This has multiple benefits for the logistics company:

  • It increases first time delivery rates
  • Improves the ability to automatically notify customers (eg email, SMS, chatbots)
  • Decreases customer enquiries / complaints
  • Decreases the amount of time the truck drivers need to spend communicating back to base and with clients
  • But most importantly, it improves the customer experience

Logistics is an interesting challenge for our OSS/BSS due to the sheer volume of customer interaction events handled each day.

But it’s another area that excites me even more, where CX is improved through improved data quality:

  • It’s the ability for field workers to interact with OSS/BSS data in real-time
  • To see the design packs
  • To compare with field situations
  • To update the data where there is inconsistency.

Even more excitingly, to introduce augmented reality to assist with decision intelligence for field work crews:

  • To provide an overlay of what fibres need to be spliced together
  • To show exactly which port a patch-lead needs to connect to
  • To show where an underground cable route goes
  • To show where a cable runs through trayway in a data centre
  • etc, etc

We’re barely touching the surface of how our OSS/BSS can assist with CX.

The 7 truck-roll fail

In yesterday’s post we talked about the cost of quality. We talked about examples of primary, secondary and tertiary costs of bad data quality (DQ). We also highlighted that the tertiary costs, including the damage to brand reputation, can be one of the biggest factors.

I often cite an example where it took 7 truck rolls to connect a service to my house a few years ago. This provider was unable to provide an estimate of when their field staff would arrive each day, so it meant I needed to take a full day off work on each of those 7 occasions.

The primary cost factors are fairly obvious, for me, for the provider and for my employer at the time. On the direct costs alone, it would’ve taken many months, if not years, for the provider to recoup their install costs. Most of it attributable to the OSS/BSS and associated processes.

Many of those 7 truck rolls were a direct result of having bad or incomplete data:

  • They didn’t record that it was a two storey house (and therefore needed a crew with “working at heights” certification and gear)
  • They didn’t record that the install was at a back room at the house (and therefore needed a higher-skilled crew to perform the work)
  • The existing service was installed underground, but they had no records of the route (they went back to the designs and installed a completely different access technology because replicating the existing service was just too complex)

Customer Experience (CX), aka brand damage, is the greatest of all cost of quality factors when you consider studies such as those mentioned below.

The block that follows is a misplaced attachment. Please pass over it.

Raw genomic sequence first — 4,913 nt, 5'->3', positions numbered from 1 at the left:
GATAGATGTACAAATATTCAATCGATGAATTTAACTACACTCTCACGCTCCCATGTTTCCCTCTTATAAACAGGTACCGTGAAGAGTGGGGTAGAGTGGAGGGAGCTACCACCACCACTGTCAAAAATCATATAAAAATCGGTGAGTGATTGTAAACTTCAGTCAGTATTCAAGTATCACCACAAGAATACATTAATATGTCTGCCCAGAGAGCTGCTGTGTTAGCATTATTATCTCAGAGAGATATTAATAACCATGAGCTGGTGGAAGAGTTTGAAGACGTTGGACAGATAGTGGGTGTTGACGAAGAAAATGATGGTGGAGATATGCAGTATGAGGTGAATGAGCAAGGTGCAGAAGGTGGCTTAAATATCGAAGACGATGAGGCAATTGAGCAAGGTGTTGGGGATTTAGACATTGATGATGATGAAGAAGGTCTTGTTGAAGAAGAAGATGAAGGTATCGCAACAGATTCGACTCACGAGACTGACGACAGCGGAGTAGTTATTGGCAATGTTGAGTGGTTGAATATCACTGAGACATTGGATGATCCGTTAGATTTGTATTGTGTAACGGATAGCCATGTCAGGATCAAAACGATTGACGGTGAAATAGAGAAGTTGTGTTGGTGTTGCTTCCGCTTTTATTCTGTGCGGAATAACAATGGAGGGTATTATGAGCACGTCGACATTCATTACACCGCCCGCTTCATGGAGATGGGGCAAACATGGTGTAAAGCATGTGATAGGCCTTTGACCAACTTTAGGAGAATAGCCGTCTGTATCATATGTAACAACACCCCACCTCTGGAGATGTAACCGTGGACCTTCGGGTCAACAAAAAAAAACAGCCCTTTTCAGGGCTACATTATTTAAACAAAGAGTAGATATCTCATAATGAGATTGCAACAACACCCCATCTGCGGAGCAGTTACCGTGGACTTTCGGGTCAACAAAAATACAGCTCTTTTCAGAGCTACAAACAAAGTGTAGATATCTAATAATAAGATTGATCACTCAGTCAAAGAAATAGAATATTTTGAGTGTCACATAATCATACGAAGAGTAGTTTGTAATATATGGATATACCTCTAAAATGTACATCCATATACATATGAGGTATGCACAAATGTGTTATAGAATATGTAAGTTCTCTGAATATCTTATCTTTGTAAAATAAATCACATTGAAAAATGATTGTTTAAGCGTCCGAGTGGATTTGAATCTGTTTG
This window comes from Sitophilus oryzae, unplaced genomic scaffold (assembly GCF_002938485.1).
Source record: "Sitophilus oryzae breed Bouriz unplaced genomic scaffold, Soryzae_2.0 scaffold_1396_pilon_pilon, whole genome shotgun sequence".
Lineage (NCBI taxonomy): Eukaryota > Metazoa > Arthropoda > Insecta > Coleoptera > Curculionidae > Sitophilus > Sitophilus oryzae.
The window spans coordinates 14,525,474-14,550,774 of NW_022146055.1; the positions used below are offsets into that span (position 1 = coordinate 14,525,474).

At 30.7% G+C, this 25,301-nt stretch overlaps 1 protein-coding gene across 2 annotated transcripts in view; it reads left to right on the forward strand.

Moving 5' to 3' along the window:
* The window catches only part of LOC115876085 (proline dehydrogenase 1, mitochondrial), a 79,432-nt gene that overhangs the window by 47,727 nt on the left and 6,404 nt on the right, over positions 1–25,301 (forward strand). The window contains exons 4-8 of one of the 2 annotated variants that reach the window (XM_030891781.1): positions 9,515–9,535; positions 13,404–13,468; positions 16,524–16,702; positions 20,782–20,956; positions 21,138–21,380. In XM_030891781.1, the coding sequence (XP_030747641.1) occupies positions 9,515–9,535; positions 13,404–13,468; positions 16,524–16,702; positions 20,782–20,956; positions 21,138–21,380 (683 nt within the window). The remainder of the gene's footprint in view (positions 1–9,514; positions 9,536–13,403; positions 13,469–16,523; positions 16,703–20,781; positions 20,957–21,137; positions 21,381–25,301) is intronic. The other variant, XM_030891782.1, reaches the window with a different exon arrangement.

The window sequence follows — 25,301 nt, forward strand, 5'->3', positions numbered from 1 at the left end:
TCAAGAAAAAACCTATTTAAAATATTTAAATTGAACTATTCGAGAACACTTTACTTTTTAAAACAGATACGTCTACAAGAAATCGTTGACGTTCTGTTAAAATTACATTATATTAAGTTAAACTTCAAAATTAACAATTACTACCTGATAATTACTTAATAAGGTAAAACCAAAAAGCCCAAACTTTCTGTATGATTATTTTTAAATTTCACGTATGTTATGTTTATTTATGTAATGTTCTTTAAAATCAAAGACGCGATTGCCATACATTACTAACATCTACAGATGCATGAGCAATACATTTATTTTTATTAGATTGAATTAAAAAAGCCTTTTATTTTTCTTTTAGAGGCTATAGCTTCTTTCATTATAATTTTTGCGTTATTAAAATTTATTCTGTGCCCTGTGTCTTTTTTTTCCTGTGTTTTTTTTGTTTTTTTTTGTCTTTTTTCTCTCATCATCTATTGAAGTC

A dissatisfied customer will tell 9-15 people about their experience. Around 13% of dissatisfied customers tell more than 20 people.”
White House Office of Consumer Affairs
(according to customerthink.com).

Through this page alone, I’ve told a lot more than 20 (although I haven’t mentioned the provider’s name, so perhaps it doesn’t count! 🙂  ).

But the point is that my 7 truck-roll example above could’ve been avoided if the provider’s OSS/BSS gave better information to their field workers (or perhaps enforced that the field workers populated useful data).

We’ll talk a little more tomorrow about modern Field Services tools and how our OSS/BSS can impact CX in a much more positive way.

Calculating the cost of quality

This week of posts has followed the theme of the cost of quality. Data quality that is.

But how do you calculate the cost of bad data quality?

Yesterday’s post mentioned starting with PNI (Physical Network Inventory). PNI is the cables, splices / joints, patch panels, ducts, pits, etc. This data doesn’t tend to have a programmable interface to electronically reconcile with. This makes it prone to errors of many types – mistakes in manual entry, reconfigurations that are never documented, assets that are lost or stolen, assets that are damaged or degraded, etc.

Some costs resulting from poor PNI data quality (DQ) can be considered primary costs. This includes SLA breaches caused by an inability to identify a fault within an SLA window due to incorrect / incomplete / indecipherable design data. These costs are the most obvious and easy to calculate because they result in SLA penalties. If a network operator misses a few of these with tier 1 clients then this is the disaster referred to yesterday.

But the true cost of quality is in the ripple-out effects. The secondary costs. These include the many factors that result in unnecessary truck rolls. With truck rolls come extra costs including contractor costs, delayed revenues, design rework costs, etc.

Other secondary effects include:

  • Downstream data maintenance in systems that rely on PNI data